The Red House, home to Plymouth School of Creative Arts, has been shortlisted for a prestigious RIBA (Royal Institute of British Architects) South West regional award. For over 50 years the RIBA awards have championed the best architecture in the UK and around the world.
Plymouth School of Creative Arts was founded by Plymouth College of Art in 2013 and designed by Feilden Clegg Bradley Studios, a group renowned for their inspirational arts and education architectural designs, which include art universities, galleries and exhibition spaces such as the Yorkshire Sculpture Park.
The Red House was designed as a site for pedagogical innovation in creative learning and as a catalyst for community regeneration in Plymouth’s Millbay docklands, an area which includes amongst the 10% most deprived neighbourhoods in the country.
The school supports the transformation of individual life chances for students and has had an immediate impact on local families, with a range of community groups using the building during evenings and weekends.
Andy Theobald, studio leader at Feilden Clegg Bradley Studios, said: “We are delighted that Plymouth School of Creative Arts has been shortlisted for a regional RIBA award. It is fantastic to see how the building has made such a big impact on the community and that the school has been named as a symbol of regeneration in the area.
“Having embraced Andrew Brewerton’s vision for a ‘continuum of arts education’ in the city and working closely alongside Dave Strudwick, the head teacher, this was a remarkable opportunity to develop a unique school environment to support, enable and inspire creative education at primary and secondary school level in Plymouth.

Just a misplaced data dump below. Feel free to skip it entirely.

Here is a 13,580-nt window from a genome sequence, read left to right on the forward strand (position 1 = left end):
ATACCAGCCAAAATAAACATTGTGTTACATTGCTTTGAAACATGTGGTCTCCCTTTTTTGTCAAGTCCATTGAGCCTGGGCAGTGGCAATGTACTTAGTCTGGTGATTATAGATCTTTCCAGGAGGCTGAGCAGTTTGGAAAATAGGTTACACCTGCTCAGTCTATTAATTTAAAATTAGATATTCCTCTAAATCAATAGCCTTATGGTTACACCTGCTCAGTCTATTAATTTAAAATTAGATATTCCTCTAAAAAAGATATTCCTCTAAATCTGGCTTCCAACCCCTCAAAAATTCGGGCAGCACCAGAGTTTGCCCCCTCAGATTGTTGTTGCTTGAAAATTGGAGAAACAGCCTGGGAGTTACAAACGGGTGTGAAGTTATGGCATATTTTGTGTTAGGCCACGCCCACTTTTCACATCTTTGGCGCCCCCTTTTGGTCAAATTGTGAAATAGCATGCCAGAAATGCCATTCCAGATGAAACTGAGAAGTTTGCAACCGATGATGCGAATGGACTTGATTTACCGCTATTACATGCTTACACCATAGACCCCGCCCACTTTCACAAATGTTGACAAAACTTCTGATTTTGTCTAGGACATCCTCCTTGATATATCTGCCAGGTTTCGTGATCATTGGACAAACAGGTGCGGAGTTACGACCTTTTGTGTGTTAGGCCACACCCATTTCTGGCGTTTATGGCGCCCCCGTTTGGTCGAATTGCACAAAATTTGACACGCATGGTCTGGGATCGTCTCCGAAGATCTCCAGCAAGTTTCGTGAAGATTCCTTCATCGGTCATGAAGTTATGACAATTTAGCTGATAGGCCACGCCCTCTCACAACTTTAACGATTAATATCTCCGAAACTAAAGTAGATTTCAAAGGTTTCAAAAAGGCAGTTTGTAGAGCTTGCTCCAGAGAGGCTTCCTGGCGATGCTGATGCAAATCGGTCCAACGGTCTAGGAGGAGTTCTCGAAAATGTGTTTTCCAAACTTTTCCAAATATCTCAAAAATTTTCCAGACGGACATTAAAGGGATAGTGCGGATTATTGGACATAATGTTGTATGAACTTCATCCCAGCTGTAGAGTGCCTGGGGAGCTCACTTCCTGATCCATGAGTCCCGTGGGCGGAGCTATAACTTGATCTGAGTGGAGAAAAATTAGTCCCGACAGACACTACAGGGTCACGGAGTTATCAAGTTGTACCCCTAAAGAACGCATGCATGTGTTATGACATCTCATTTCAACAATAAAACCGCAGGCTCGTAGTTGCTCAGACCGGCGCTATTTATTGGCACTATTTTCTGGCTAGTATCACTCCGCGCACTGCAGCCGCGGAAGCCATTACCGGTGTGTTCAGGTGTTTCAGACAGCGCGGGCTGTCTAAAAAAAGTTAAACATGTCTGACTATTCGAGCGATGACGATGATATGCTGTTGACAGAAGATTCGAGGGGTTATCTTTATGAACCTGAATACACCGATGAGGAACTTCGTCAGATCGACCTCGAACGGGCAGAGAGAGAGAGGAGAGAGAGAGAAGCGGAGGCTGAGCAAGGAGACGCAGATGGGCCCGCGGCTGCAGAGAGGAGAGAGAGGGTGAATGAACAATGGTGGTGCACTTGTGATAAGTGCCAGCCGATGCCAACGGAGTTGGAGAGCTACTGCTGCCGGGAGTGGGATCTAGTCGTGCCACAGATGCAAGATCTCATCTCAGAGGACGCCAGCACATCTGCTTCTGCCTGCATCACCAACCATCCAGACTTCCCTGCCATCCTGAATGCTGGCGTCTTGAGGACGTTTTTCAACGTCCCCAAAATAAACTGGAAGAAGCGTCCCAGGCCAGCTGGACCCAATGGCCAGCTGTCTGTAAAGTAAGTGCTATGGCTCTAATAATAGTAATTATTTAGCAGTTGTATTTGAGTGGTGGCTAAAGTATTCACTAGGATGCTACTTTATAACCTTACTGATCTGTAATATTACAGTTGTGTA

“A building that can be a series of studios, an art gallery or a number of making workshops instead of a series of traditional classrooms was a fascinating challenge for FCBS.
“Through responding to a very restricted budget, an open plan building emerged with a deep plan illuminated by dramatic light wells cut through the floor plates – a building for a through school that both unifies but makes particular places for the different age groups.
“This unification is reinforced by the industrial yet refined metal clad envelope in Chilli Red and made sculptural through cuts and cranks in its volume. Standing as a gateway into Plymouth from the ferry port, it has already become the symbol of regeneration and the new social focus of the community in Millbay.
“If only all cities were fortunate enough to have such a school! At a time when arts education funding is dropping significantly it is very rewarding to see how successful the Plymouth School of the Creative Arts has already been and we wish them every success in the future.”
Plymouth School of Creative Arts is a mainstream city centre 4–16 all-through Free School that, together with the college, is establishing a progressive continuum of creative learning and practice from age four to Masters level study and beyond, into professional employment within the creative and cultural industries. Children and staff learn through making in all subject areas, across a broad and balanced school curriculum.
Last October, Sir Nicholas Serota, Director of Tate formally opened the Red House proclaiming it, “a historic moment for education in this country”, and applauded those involved in the project, “I want to congratulate Andrew, Dave and the governors of Plymouth College of Art for having the vision and strength to persuade the world that you can make a school that is rooted in imagination, creativity and the arts, and produce students who will be able to face the 21st century and who will bring to it a whole new way of looking at the world.”